Dead Man Walking is the most successful American opera of the last ten years.  It is based on the autobiographical bestseller by Sister Helen Prejean, which also inspired the award-winning film starring Susan Sarandon and Sean Penn.  It is the true story of a nun – Sister Helen herself- who becomes the spiritual advisor of a convicted murderer on death-row in 1980’s Louisiana.  It is a quintessentially American story, told by composer Jake Heggie in a characteristically American musical idiom.  It is both accessible and stirring.  The opera takes us on a musical journey through complicated emotional and moral issues, and delivers a punch that lingers for days.

The season’s last opera, by that great musical puppeteer of the heartstrings, Puccini, unfolds a heartbreaking story, set to luscious romantic music against the backdrop of exotic 19th century Japan.  A beautiful young geisha, Cio-Cio-San, falls in love with a dashing American naval officer, who marries her before leaving to return to America.  She spends three years awaiting his return, only to find out that her hope was in vain. He returns married to another woman.  It is one of Puccini’s most opulent scores, where full-throated melodies are spread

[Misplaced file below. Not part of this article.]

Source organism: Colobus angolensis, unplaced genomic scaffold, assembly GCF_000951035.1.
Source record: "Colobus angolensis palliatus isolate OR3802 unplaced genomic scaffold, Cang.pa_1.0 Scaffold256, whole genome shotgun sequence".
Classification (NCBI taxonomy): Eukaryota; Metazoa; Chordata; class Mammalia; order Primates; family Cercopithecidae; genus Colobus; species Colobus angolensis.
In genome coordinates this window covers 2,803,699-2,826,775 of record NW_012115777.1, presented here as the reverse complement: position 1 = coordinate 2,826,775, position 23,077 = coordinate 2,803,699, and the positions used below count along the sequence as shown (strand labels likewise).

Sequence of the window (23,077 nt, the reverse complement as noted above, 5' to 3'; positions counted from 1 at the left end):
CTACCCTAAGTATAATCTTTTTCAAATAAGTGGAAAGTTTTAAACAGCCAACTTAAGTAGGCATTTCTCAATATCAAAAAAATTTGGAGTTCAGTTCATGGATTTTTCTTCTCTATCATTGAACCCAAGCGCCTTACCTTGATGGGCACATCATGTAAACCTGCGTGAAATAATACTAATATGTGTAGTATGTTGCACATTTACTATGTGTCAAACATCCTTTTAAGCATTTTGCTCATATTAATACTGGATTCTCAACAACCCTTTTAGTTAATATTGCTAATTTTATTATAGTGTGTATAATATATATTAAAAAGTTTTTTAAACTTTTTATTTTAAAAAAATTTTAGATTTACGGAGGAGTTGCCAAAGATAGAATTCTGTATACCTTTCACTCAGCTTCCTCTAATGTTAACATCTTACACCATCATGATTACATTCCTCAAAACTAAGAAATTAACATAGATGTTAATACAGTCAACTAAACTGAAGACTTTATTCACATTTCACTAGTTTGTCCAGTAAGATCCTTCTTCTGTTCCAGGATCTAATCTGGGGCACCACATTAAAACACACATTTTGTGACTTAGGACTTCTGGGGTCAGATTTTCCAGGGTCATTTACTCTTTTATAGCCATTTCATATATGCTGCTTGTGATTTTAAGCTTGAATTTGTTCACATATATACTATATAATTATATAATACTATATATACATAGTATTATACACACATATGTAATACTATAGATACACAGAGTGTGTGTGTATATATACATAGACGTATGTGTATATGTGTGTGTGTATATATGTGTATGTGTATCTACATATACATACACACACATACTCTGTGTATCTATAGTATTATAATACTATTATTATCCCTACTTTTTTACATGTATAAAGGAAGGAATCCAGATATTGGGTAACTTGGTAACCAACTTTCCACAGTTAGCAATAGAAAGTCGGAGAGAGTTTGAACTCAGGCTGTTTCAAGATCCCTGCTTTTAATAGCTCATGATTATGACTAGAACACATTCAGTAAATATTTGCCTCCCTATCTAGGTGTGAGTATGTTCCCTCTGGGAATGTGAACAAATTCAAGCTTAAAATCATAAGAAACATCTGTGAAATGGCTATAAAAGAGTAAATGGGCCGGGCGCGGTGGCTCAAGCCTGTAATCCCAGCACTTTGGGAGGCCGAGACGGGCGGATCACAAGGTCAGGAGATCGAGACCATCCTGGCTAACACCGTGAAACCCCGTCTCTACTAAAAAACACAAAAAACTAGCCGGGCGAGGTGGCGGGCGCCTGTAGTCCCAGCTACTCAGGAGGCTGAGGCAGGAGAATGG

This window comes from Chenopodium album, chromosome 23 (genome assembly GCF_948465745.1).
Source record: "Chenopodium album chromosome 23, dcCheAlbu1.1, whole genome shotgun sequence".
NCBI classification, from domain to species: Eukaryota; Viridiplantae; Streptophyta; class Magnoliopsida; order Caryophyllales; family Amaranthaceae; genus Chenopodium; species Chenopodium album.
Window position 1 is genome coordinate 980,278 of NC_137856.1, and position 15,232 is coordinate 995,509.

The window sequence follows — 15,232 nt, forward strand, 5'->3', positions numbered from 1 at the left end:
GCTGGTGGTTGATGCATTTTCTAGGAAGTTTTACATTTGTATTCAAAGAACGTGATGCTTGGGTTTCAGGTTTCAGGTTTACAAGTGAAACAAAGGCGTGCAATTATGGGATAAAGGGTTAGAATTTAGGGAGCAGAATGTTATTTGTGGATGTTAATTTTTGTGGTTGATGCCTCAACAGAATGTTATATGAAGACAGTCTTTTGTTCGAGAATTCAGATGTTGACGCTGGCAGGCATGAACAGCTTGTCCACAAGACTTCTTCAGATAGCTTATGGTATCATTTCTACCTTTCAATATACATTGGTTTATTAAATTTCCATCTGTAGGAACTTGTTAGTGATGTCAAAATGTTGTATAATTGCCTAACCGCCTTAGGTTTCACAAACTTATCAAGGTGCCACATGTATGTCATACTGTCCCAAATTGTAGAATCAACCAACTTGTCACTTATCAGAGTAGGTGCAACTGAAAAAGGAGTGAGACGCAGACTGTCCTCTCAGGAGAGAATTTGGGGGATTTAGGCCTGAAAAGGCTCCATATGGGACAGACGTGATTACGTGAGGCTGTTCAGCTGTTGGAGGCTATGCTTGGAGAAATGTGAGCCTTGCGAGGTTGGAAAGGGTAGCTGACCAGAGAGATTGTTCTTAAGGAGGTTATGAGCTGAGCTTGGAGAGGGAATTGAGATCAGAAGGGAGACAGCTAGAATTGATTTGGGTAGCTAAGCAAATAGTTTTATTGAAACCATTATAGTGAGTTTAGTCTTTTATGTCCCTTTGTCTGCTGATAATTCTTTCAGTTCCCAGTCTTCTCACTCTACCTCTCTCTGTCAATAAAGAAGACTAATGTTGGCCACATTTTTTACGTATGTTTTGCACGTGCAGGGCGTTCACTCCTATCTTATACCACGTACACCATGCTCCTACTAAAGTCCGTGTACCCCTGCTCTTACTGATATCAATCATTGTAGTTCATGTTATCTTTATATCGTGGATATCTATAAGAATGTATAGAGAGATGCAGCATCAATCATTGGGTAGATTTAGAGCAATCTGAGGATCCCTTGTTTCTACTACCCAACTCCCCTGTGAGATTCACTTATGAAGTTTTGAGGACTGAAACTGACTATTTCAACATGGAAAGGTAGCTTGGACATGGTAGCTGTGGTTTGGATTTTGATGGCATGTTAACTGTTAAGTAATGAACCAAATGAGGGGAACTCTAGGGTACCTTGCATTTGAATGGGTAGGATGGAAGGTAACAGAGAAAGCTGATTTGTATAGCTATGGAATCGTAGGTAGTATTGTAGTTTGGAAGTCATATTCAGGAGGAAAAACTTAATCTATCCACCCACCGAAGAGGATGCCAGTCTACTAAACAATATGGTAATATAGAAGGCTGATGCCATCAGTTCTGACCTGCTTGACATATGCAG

against a luxurious orchestral fabric, accented by exotic percussion sounds and authentic Japanese tunes.

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Auction Items for Tulsa Opera Founders Celebration

If you are interested in buying it now, please contact the Development Department at (918)582-4035.  Bids can also be placed via phone as well.  Please call for more information.


Enjoy the enchantment of Santa Fe and the Santa Fe Opera  

Four-day, three night stay for two at guest house at a Santa Fe home on July 28, 29, 30 and 31.  On July 29, enjoy the first major U.S. production of Griselda at the Santa Fe Opera, with reserved parking and a backstage tour.  Trip includes Southwest Airlines tickets.